humour


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humour

A fluid or gel-like substance.

hu·mor

(hyū'mŏr) [TA]
1. Any clear fluid or semifluid hyaline anatomic substance.
2. One of the elemental body fluids that were the basis of the physiologic and pathologic teachings of the hippocratic school: blood, yellow bile, black bile, and phlegm.
Synonym(s): humour.
[L. correctly, umor, liquid]

humour

The possession of, or the capacity to perceive, those things which excite laughter or the desire to laugh. Humour is one of the more mysterious characteristics of the human being and its nature has been endlessly argued. We laugh when we are painlessly surprised; when we perceive foolishness or qualities to which we consider ourselves superior; when we see the pompous deflated, the powerful threatened or the consciously superior mocked. Theories abound, none of them entirely convincing. Humour is, however, a valuable human attribute and its absence is a personality defect.

humour

any body fluid, particularly those in front of, and behind, the lens of the eye, the AQUEOUS HUMOUR and VITREOUS HUMOUR.

hu·mor

(hyū'mŏr) [TA]
1. Any clear fluid or semifluid hyaline anatomic substance.
2. One of the elemental body fluids that were the basis of the physiologic and pathologic teachings of the hippocratic school: blood, yellow bile, black bile, and phlegm.
See also: humoral doctrine
Synonym(s): humour.
[L. correctly, umor, liquid]
References in periodicals archive ?
Using humour in the classroom is like playing a tennis game where every participant and observer sees a different foul line.
Toilet humour, sexual innuendo and racial insults pass off as gags, which makes one wonder why our comedians and radio jockeys find it so difficult to outgrow their school- day locker rooms.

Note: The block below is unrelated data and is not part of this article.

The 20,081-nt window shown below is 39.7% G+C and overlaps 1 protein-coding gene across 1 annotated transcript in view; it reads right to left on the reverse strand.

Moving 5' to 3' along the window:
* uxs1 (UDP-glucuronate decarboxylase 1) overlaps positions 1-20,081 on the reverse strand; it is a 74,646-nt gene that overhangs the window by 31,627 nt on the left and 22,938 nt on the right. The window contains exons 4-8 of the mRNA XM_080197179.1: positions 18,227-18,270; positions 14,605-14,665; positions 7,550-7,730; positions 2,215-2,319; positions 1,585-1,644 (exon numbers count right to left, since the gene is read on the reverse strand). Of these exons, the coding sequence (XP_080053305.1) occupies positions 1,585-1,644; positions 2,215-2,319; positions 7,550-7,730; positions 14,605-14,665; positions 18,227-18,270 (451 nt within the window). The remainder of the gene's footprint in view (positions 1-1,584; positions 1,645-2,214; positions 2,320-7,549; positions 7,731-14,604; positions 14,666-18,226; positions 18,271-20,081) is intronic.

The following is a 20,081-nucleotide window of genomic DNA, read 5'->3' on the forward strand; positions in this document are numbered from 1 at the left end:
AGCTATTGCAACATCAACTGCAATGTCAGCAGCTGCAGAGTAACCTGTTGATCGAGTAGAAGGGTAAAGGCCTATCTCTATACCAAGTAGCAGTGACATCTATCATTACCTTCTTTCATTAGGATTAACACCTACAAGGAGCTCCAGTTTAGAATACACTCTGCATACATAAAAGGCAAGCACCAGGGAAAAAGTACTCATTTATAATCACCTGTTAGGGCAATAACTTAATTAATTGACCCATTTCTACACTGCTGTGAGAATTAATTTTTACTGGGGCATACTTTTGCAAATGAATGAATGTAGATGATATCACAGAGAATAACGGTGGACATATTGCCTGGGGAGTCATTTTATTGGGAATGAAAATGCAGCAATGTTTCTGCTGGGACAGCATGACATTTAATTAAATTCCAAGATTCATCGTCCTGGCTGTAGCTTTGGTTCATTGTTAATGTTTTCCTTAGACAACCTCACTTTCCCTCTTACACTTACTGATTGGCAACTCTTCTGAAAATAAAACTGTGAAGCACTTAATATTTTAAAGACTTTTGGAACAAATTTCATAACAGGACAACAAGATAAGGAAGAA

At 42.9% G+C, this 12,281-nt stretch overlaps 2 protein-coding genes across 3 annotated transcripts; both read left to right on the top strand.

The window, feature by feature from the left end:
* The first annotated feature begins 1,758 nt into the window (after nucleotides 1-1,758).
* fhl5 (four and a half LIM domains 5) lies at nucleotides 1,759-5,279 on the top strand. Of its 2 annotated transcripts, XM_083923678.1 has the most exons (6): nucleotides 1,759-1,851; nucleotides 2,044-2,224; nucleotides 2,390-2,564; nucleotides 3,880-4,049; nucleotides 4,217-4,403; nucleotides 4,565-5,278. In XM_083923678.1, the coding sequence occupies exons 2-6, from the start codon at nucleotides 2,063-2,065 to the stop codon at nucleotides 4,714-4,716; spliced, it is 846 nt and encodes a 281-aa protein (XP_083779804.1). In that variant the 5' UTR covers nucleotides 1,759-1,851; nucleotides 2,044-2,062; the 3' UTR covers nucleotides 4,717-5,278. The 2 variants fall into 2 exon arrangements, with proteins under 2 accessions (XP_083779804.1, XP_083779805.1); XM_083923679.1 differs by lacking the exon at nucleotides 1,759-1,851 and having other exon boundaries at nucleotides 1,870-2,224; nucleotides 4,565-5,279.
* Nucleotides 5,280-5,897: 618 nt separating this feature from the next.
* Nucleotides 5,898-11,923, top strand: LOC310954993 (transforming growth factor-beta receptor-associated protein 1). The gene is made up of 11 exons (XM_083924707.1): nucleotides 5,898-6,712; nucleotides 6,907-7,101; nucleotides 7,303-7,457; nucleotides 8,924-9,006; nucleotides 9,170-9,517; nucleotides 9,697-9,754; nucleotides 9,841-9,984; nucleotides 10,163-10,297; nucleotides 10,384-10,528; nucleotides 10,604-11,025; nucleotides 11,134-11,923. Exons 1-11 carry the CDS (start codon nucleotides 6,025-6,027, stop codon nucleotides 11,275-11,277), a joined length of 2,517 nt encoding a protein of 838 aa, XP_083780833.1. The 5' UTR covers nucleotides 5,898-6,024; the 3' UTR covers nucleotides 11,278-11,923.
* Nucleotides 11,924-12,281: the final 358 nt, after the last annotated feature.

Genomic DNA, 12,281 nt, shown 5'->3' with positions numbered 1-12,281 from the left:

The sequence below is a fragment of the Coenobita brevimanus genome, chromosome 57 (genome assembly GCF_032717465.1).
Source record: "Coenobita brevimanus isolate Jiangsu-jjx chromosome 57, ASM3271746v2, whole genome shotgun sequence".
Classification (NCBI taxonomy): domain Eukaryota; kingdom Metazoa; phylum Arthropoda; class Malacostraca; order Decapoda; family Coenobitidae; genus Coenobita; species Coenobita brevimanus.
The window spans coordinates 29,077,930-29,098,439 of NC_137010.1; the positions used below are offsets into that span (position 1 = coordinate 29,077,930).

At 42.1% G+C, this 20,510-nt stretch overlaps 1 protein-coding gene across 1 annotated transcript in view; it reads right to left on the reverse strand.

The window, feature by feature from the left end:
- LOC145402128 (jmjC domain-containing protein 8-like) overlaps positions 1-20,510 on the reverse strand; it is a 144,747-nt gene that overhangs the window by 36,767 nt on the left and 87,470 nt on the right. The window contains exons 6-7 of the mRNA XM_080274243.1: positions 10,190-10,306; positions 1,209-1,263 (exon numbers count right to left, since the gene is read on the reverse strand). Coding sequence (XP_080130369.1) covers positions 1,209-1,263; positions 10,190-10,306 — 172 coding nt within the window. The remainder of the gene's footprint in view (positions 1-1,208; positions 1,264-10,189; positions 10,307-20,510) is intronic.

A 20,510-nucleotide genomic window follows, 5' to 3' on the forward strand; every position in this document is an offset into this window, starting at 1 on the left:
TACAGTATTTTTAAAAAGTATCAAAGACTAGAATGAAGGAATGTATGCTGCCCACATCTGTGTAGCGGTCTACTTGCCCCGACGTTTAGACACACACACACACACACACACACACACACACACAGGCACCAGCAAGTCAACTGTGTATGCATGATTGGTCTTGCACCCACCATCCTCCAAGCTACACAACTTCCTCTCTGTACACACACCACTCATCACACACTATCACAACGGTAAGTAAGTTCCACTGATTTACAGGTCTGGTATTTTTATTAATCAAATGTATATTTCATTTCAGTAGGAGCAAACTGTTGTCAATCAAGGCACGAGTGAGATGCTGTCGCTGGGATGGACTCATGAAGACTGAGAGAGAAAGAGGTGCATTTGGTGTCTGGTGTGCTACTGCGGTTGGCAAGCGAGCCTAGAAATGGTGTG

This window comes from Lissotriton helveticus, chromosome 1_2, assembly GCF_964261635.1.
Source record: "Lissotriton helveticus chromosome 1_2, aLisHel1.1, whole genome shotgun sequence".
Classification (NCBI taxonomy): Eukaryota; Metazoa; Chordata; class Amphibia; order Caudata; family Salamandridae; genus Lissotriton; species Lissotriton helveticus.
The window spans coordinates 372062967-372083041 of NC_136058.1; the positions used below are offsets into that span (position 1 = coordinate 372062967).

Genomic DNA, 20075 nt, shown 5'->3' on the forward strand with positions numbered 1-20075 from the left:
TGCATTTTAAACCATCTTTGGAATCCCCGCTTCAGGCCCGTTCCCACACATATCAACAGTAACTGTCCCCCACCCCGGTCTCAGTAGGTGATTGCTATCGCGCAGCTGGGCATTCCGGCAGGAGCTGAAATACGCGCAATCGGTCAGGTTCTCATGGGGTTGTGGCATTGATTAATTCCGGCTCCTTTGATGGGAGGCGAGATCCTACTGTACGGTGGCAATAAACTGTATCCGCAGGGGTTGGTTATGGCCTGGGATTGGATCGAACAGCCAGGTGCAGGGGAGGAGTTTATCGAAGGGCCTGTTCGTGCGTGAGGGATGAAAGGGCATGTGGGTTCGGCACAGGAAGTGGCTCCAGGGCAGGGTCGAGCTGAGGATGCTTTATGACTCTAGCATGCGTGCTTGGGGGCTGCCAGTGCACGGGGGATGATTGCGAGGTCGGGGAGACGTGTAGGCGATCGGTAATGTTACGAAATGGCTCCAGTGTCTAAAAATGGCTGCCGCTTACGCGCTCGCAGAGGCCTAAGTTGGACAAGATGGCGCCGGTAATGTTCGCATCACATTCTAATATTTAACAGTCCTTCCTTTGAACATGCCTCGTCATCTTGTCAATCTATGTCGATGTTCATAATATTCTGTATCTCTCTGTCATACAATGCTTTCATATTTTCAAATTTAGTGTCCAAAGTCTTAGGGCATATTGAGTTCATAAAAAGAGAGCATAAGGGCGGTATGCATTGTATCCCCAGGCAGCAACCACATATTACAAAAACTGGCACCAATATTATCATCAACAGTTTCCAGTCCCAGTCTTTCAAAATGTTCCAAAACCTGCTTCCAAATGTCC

Humour is a powerful intervention that has come to light in recent years as an effective tool for improving health.
Whether it is satire or humour both require sincerity and fidelity, whereas, prejudice, priggishness and ego are all considered injurious for them.
Sample, and "Discovering Humour in Modern China: The Launching of the Analects Fortnightly Journal and the 'Year of Humour' (1933)," by Qian Suogiao, do exactly this sort of careful social and historical contextualization for the work of Lin Yutang.
COR considers sense of humour as a valuable personal resource (Hobfoll, 2001).
The effects of coping humour on college adjustment in Turkish culture remain unclear.
They raise awareness of the ways humour and fun contribute to workplace enjoyment and personal/team productivity.
Her Laughter Matters talk will investigate how effective strategic humour is in the classroom.
Following a brief look at the literature it became apparent that humour is used constructively in many healthcare settings across the USA as an alleviator of stress.
The results, as well as being consistent with the positive connotations traditionally attributed to the act of 'laughing at oneself' in our country, also suggest that the effects of self-defeating humour on well-being may differ depending on where the research takes places," Marin said.
They argue that it takes both cognitive and emotional ability to process and produce humour.